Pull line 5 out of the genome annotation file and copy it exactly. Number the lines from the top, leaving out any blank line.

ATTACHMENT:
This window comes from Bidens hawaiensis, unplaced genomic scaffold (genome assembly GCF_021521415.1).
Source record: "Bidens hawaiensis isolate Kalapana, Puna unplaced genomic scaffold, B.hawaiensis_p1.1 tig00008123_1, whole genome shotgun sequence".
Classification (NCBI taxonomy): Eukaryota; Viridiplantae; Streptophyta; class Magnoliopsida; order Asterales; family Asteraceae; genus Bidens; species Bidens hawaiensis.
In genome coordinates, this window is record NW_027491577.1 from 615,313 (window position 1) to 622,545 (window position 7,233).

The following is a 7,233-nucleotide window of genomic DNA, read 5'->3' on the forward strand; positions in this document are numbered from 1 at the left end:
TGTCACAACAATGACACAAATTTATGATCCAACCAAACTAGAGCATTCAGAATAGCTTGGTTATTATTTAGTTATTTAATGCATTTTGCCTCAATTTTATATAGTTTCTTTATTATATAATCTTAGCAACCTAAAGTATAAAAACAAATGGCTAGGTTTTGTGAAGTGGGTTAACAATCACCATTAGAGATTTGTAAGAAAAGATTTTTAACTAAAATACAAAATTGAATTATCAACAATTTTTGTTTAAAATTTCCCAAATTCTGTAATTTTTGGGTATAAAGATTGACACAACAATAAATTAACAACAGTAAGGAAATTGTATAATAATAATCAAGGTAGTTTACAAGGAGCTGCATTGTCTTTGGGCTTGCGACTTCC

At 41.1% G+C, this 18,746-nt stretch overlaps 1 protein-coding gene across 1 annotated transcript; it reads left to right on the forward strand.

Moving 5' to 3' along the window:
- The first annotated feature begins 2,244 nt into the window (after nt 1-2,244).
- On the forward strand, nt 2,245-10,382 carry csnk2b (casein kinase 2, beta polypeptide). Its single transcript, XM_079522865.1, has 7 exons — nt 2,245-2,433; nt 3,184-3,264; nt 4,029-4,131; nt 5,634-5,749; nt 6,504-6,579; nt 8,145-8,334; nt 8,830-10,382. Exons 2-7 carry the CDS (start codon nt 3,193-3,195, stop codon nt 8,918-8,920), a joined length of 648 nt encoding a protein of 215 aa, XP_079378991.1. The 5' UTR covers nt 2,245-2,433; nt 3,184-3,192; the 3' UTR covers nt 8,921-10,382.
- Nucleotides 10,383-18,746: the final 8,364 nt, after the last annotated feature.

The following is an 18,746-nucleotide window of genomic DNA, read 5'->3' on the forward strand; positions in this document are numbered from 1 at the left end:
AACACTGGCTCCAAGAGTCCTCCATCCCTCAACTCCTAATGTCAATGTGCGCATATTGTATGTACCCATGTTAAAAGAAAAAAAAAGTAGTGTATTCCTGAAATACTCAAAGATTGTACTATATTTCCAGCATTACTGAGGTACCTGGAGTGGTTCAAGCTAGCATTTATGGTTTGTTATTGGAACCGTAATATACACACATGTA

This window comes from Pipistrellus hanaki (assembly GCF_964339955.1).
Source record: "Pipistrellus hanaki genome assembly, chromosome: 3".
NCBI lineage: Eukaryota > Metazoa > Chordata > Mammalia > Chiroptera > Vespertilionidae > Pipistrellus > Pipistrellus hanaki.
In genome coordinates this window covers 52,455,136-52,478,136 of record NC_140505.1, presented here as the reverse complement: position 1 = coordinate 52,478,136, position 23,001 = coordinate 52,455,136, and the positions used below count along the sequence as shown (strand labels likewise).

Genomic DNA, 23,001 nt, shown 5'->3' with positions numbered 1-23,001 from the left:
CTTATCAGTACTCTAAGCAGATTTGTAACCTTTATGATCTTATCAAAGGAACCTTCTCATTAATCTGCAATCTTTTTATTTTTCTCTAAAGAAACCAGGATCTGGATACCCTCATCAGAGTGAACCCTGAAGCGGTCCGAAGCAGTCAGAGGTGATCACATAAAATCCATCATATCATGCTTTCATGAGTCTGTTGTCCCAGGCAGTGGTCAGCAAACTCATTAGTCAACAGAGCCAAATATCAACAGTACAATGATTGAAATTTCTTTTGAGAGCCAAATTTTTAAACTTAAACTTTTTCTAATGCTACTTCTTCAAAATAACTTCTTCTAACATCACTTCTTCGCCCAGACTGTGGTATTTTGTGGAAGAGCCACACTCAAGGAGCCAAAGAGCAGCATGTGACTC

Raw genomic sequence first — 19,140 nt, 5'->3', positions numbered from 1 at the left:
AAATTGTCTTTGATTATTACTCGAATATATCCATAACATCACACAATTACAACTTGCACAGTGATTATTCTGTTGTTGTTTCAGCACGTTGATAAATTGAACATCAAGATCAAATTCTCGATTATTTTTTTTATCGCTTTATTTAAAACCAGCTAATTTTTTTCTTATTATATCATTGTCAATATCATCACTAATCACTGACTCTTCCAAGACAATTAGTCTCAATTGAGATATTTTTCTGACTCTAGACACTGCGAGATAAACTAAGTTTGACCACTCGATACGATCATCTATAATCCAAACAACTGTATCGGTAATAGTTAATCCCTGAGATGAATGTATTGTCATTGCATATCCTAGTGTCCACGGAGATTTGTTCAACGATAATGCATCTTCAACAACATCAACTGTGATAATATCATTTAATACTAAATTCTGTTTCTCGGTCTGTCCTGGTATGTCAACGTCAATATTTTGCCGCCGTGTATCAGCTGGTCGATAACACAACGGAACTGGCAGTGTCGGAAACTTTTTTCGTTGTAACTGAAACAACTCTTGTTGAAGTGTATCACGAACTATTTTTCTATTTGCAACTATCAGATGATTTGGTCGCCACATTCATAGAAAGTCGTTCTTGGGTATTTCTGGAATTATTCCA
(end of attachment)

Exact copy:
The following is a 7,233-nucleotide window of genomic DNA, read 5'->3' on the forward strand; positions in this document are numbered from 1 at the left end: